The expression of interest was floated with a condition to open the institute in rural area close to district hospital for clinical trainings. The minimal operating procedures yet to be finalised and finalisation of the last two years of course curriculum, three participants were selected out of 15 bidders to open the institutes. The members of CCM being civil servants with additional charge as member had limited experience in determining the minimum standards of infrastructure and course development. The initial mandate was to start only three institutes with intake capacity of 100 students per year for each one of them but on the contrary, another three institutes were opened in the later part of 2002 with intake capacity of 150 as against 100. The staff and infrastructure for all the three institutes seemed to be in-sufficient as understood in interviews with key stakeholders. The staffs were senior physicians in district hospitals and visiting faculties from medical college. Some of the district health officers also came for teaching with no previous experience of medical teaching. Selection criteria for the selection of students once again was influenced by the fact that it was a private funded course and the seats were distributed in three categories; i) Free merit seats- 50% (75 seats), ii) Payment merit seats- 33% (53 seats), iii) Non resident seats (NRI)- 15% (22 seats). The criteria of selection was to interview the applicants based on the cut off points of 75% in the higher secondary school leaving examination with biology one of the compulsory subjects. The first advertisement saw a good response with over 9000 applications within 20 deadline days and applicants were allotted the institute as per preference of choice and against vacant seat. For the admission of third batch even the interview did not take place and admissions were given directly in the institute. One reason was the low interest of the students due to two critical events; one was the legal issue of course name and content and second was the administrative resistance to continue with this course. Overall, 2200 students were selected in all the six institutes for three consecutive years but only 1391 completed the course as rest of the students dropped out due to uncertainty of the future of the course explained in table 5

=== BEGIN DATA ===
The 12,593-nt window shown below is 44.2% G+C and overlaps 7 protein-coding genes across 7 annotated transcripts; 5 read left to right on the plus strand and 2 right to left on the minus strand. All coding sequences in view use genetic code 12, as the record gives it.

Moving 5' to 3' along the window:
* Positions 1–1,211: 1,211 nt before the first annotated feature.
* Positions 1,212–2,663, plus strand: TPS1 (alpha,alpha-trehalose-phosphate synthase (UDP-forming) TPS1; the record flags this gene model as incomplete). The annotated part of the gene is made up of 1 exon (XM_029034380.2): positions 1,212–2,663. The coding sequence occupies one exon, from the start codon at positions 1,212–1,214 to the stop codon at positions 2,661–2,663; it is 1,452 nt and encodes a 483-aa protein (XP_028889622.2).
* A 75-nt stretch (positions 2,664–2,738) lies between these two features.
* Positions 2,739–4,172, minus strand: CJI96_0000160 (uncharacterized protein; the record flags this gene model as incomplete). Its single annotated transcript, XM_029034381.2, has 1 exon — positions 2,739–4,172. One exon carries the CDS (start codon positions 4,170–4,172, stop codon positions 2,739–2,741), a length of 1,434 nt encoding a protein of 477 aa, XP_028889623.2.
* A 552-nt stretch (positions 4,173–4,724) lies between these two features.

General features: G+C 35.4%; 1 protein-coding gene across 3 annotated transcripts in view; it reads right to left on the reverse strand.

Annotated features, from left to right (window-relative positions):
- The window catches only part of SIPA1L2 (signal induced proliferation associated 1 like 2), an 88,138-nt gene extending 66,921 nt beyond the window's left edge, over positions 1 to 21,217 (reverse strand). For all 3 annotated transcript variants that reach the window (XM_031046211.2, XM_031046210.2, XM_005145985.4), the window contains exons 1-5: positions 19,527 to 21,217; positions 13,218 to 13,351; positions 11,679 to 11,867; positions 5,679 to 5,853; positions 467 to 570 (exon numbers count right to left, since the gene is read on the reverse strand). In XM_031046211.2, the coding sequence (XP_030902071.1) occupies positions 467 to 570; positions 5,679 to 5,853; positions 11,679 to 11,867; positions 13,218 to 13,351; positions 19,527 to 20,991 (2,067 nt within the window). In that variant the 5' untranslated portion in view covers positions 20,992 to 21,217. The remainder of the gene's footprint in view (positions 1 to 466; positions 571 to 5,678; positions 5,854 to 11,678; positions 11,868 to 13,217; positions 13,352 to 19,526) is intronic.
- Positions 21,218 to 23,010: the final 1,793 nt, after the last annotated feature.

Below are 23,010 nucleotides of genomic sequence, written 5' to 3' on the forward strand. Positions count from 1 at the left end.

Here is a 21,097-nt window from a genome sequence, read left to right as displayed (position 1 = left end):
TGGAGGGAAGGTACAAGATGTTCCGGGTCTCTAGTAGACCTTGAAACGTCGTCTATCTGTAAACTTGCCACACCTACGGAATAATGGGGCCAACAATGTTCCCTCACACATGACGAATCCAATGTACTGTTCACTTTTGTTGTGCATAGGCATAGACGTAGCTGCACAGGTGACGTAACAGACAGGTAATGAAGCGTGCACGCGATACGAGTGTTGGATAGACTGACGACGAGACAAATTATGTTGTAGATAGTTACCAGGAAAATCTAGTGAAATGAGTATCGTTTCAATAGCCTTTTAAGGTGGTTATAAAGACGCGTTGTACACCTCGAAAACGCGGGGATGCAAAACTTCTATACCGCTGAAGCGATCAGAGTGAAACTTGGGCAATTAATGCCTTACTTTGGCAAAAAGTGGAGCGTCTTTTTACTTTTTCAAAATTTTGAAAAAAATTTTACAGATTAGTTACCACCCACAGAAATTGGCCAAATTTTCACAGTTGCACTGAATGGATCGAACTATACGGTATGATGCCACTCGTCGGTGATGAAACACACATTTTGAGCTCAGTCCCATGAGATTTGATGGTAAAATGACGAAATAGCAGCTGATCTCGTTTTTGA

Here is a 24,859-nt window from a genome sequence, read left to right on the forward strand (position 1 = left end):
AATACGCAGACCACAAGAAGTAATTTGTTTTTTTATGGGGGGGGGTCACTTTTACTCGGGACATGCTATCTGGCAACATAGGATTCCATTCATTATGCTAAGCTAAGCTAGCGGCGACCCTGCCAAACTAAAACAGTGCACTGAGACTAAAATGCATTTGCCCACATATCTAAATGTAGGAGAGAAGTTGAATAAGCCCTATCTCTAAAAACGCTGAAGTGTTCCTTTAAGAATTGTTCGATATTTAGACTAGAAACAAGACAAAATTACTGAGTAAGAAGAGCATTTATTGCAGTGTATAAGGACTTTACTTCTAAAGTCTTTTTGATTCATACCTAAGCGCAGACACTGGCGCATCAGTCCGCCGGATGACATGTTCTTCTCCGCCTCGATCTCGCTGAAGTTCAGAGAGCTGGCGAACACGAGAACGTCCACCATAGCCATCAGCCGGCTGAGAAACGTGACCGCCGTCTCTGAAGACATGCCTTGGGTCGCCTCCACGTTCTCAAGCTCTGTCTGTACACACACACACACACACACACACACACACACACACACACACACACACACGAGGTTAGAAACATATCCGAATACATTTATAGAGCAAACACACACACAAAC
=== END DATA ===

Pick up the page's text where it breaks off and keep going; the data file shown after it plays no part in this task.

Each candidate paid USD 1,000 (INR 45,000) as a yearly course fee excluding the seats for Management & NRI quota, which were sold many folds of the standard fee structure. The course curriculum was designed and approved by eminent medical experts and professors and approved by a committee but to arrange for faculty remained a problem due to un-availability, hiring & remuneration issues. The teaching was arranged through experienced district hospital officers and visiting medical college faculty from State capital. Table 6 explains the curriculum of the course. Critical events and future pathway- Over the course of time three critical events changed the entire pathway for the policy of starting three-year course. These critical events are- (i) Public interest litigation (PIL) by Indian medical association in high court in May 2001 (ii) Strikes and agitation by the students in 2003, 2004 & 2006 (iii) A new political ruling party formed the government in November 2003.
The professional body of doctors, IMA, sought judiciary support in high court objecting the name of the course, its duration and content against the standards of allopathic doctors. Government acted swiftly in anticipation of legal influence on the course and changed the name of the course to “Diploma in alternative medicine” to remove the two words ‘surgery’ and ‘medicine’ from the title of the course. Also, there was inclusion of other subjects like acupressure, magneto-therapy, physiotherapy, bio-chemic medicine etc into course content to justify for the name of alternative medicine. There were many issues which were still unresolved, which made government to act in defensive way to avoid legal barriers. These issues were-